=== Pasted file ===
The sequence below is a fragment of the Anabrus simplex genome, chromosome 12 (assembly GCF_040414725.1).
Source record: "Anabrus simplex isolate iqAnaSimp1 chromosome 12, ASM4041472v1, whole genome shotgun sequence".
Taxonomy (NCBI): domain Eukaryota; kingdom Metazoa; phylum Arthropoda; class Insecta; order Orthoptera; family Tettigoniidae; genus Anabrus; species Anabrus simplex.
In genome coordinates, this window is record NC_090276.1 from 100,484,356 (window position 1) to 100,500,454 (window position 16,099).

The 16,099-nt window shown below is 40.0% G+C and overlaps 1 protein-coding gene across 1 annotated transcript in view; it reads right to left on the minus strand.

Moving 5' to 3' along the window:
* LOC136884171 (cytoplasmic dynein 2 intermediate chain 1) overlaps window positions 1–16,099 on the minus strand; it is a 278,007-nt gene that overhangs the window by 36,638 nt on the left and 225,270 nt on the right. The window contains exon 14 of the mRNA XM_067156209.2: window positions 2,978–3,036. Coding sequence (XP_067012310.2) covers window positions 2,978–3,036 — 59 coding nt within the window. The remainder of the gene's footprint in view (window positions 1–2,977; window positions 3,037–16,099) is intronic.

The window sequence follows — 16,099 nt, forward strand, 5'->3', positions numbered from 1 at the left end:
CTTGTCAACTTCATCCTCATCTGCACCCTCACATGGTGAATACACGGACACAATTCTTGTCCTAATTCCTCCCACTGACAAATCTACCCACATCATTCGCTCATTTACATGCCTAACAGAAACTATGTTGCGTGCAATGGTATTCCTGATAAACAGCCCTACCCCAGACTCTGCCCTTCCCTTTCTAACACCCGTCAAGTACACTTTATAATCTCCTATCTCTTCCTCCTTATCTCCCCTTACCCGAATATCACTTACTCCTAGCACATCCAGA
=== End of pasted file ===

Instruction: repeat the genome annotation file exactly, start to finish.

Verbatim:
The sequence below is a fragment of the Anabrus simplex genome, chromosome 12 (assembly GCF_040414725.1).
Source record: "Anabrus simplex isolate iqAnaSimp1 chromosome 12, ASM4041472v1, whole genome shotgun sequence".
Taxonomy (NCBI): domain Eukaryota; kingdom Metazoa; phylum Arthropoda; class Insecta; order Orthoptera; family Tettigoniidae; genus Anabrus; species Anabrus simplex.
In genome coordinates, this window is record NC_090276.1 from 100,484,356 (window position 1) to 100,500,454 (window position 16,099).

The 16,099-nt window shown below is 40.0% G+C and overlaps 1 protein-coding gene across 1 annotated transcript in view; it reads right to left on the minus strand.

Moving 5' to 3' along the window:
* LOC136884171 (cytoplasmic dynein 2 intermediate chain 1) overlaps window positions 1–16,099 on the minus strand; it is a 278,007-nt gene that overhangs the window by 36,638 nt on the left and 225,270 nt on the right. The window contains exon 14 of the mRNA XM_067156209.2: window positions 2,978–3,036. Coding sequence (XP_067012310.2) covers window positions 2,978–3,036 — 59 coding nt within the window. The remainder of the gene's footprint in view (window positions 1–2,977; window positions 3,037–16,099) is intronic.

The window sequence follows — 16,099 nt, forward strand, 5'->3', positions numbered from 1 at the left end:
CTTGTCAACTTCATCCTCATCTGCACCCTCACATGGTGAATACACGGACACAATTCTTGTCCTAATTCCTCCCACTGACAAATCTACCCACATCATTCGCTCATTTACATGCCTAACAGAAACTATGTTGCGTGCAATGGTATTCCTGATAAACAGCCCTACCCCAGACTCTGCCCTTCCCTTTCTAACACCCGTCAAGTACACTTTATAATCTCCTATCTCTTCCTCCTTATCTCCCCTTACCCGAATATCACTTACTCCTAGCACATCCAGA